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If you’ve heard about FastAPI, a modern and fast web framework for building APIs with Python, you might be wondering how it compares to Django, the most popular and mature web framework for Python. In this series, I will answer this question by comparing various aspects and features of Django and FastAPI, based on our recent experience converting an internal project from Django to FastAPI.
- FastAPI Path Operations for Django Developers
- SQLAlchemy for Django Developers (this article)
- Testing a FastAPI Application (coming soon)
- How To Use FastAPI Dependency Injection Everywhere (coming soon)
Both Django’s ORM (Object Relational Mapper) and SQLAlchemy are libraries for interacting with relational databases. Django’s ORM is tightly coupled with the Django framework, while SQLAlchemy is a standalone library that can be used with any Python application. I heard about it many years ago, but never had the need to use it because Django’s ORM was good enough for me (to the point that I know surprisingly little SQL). But when I started using FastAPI, SQLAlchemy was the recommended library for interacting with the database. Let’s follow SQLAlchemy’s Quick Start guide to create a simple database while learning about the differences between SQLAlchemy and Django’s ORM.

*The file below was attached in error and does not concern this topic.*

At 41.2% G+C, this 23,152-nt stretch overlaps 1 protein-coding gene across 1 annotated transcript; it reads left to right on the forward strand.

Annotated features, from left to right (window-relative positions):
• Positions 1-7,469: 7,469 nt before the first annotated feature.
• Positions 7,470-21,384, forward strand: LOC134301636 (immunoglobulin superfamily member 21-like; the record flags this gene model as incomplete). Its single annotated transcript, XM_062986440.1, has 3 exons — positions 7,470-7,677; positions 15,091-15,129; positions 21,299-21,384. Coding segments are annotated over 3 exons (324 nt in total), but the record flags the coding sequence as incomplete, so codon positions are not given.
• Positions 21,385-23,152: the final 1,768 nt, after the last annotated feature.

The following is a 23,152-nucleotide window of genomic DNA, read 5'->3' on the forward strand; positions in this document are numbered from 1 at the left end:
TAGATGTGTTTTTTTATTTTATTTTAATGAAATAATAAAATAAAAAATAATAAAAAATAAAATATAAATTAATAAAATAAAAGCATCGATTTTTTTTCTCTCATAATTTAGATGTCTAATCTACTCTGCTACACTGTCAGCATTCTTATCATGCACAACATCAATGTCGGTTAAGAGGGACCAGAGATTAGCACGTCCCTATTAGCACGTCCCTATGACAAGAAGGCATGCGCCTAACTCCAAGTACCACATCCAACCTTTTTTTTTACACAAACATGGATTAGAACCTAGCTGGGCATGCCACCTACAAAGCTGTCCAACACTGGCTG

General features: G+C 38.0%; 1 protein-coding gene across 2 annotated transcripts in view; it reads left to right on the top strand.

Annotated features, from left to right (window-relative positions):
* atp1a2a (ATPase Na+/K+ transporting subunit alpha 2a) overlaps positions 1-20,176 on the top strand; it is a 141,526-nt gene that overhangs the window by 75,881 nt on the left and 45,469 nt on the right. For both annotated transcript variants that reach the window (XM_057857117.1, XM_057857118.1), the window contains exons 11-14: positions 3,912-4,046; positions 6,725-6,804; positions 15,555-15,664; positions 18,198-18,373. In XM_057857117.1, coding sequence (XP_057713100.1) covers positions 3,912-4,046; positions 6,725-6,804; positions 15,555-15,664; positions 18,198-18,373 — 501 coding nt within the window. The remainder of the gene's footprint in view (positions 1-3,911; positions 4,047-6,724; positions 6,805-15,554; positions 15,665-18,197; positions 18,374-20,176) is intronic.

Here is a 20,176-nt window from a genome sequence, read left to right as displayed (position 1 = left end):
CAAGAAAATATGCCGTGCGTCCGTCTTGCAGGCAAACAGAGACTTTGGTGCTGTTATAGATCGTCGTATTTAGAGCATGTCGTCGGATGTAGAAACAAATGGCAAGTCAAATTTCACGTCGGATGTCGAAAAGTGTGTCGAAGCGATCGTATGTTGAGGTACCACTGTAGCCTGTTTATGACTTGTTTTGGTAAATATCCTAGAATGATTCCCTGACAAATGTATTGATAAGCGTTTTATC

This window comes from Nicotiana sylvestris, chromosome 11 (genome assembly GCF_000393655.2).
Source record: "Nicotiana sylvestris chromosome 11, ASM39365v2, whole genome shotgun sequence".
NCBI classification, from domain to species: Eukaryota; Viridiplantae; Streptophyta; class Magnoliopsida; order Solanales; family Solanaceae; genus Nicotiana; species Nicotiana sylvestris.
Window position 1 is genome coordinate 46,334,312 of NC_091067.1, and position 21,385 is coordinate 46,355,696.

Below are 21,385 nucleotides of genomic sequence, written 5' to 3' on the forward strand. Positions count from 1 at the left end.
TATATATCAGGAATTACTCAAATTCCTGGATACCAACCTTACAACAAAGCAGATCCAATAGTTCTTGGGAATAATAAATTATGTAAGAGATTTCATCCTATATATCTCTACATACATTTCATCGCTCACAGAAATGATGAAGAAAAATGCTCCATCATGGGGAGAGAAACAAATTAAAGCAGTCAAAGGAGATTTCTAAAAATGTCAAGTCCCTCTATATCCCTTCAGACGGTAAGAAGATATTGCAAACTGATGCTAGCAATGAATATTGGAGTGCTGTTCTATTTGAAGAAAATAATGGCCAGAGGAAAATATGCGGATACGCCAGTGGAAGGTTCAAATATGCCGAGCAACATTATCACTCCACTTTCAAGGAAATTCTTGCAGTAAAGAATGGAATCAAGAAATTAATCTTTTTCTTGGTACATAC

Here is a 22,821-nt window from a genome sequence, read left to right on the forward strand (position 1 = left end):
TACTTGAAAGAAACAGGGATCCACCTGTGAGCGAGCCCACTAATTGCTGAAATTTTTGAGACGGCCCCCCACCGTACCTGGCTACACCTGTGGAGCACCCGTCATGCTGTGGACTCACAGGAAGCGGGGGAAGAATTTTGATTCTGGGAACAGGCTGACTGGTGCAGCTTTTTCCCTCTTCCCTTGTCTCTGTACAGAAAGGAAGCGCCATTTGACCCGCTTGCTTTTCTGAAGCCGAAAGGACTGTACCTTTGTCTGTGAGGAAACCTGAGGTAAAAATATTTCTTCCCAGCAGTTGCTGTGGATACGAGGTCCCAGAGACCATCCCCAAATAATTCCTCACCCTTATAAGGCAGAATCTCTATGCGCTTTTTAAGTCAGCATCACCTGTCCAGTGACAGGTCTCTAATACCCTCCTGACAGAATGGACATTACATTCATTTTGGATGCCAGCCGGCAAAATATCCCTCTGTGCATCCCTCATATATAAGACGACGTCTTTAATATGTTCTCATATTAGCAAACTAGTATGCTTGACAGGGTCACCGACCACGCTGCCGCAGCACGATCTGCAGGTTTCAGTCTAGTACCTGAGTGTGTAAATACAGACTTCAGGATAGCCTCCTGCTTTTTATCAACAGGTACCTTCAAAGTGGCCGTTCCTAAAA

The first thing I noticed when I started using SQLAlchemy was how similar it is
to Django’s ORM when it comes to defining models as classes that represent
database tables. Here is an example of a
User model in Django:
from django.db import models class User(models.Model): name = models.CharField(max_length=100) fullname = models.TextField()
And here is the same model in SQLAlchemy:
from sqlalchemy import String from sqlalchemy.orm import Mapped, mapped_column, DeclarativeBase class User(DeclarativeBase): __tablename__ = "user_account" id: Mapped[int] = mapped_column(primary_key=True) name: Mapped[str] = mapped_column(String(30)) fullname: Mapped[Optional[str]]
Note: this declarative style for model definition is relatively new,
superseding the old
declarative_base function in SQLAlchemy 2.0. You might
still encounter the old style in some codebases.
These two models are similar in that once they get information out of the
database, table columns are accessible as attributes of the model instances such
user.fullname. In the same way, modifying the attributes of
a model instance like
user.name = "Jane" will modify the corresponding
database record when the object is “saved” (which is done differently in
SQLAlchemy as we will see later).
In contrast, these models differ in that SQLAlchemy relies more heavily on type
hints to define the model. In my opinion this results in a more natural and
robust developer experience. For example, the
fullname field only requires the